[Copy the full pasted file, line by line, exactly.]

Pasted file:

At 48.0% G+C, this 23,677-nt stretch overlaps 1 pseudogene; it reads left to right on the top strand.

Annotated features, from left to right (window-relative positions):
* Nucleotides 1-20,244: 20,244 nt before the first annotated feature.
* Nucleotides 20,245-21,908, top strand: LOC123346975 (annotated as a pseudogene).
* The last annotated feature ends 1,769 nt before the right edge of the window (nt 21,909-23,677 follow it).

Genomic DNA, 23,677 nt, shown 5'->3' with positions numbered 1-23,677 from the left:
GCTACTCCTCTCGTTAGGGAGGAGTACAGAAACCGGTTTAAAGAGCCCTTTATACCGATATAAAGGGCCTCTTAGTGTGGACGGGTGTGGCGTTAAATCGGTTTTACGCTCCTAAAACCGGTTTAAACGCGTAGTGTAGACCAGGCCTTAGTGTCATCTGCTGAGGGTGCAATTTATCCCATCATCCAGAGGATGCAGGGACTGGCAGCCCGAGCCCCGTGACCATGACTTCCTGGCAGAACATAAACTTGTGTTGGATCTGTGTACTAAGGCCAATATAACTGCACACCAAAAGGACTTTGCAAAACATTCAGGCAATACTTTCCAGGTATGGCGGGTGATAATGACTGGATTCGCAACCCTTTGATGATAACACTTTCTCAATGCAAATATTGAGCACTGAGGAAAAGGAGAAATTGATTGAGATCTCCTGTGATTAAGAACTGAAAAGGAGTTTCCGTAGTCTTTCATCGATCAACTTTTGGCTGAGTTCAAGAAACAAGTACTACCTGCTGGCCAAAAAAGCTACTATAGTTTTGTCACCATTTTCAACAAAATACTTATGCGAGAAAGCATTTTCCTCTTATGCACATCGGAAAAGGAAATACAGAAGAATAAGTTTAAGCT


At 48.0% G+C, this 23,677-nt stretch overlaps 1 pseudogene; it reads left to right on the top strand.

Annotated features, from left to right (window-relative positions):
* Nucleotides 1-20,244: 20,244 nt before the first annotated feature.
* Nucleotides 20,245-21,908, top strand: LOC123346975 (annotated as a pseudogene).
* The last annotated feature ends 1,769 nt before the right edge of the window (nt 21,909-23,677 follow it).

Genomic DNA, 23,677 nt, shown 5'->3' with positions numbered 1-23,677 from the left:
GCTACTCCTCTCGTTAGGGAGGAGTACAGAAACCGGTTTAAAGAGCCCTTTATACCGATATAAAGGGCCTCTTAGTGTGGACGGGTGTGGCGTTAAATCGGTTTTACGCTCCTAAAACCGGTTTAAACGCGTAGTGTAGACCAGGCCTTAGTGTCATCTGCTGAGGGTGCAATTTATCCCATCATCCAGAGGATGCAGGGACTGGCAGCCCGAGCCCCGTGACCATGACTTCCTGGCAGAACATAAACTTGTGTTGGATCTGTGTACTAAGGCCAATATAACTGCACACCAAAAGGACTTTGCAAAACATTCAGGCAATACTTTCCAGGTATGGCGGGTGATAATGACTGGATTCGCAACCCTTTGATGATAACACTTTCTCAATGCAAATATTGAGCACTGAGGAAAAGGAGAAATTGATTGAGATCTCCTGTGATTAAGAACTGAAAAGGAGTTTCCGTAGTCTTTCATCGATCAACTTTTGGCTGAGTTCAAGAAACAAGTACTACCTGCTGGCCAAAAAAGCTACTATAGTTTTGTCACCATTTTCAACAAAATACTTATGCGAGAAAGCATTTTCCTCTTATGCACATCGGAAAAGGAAATACAGAAGAATAAGTTTAAGCT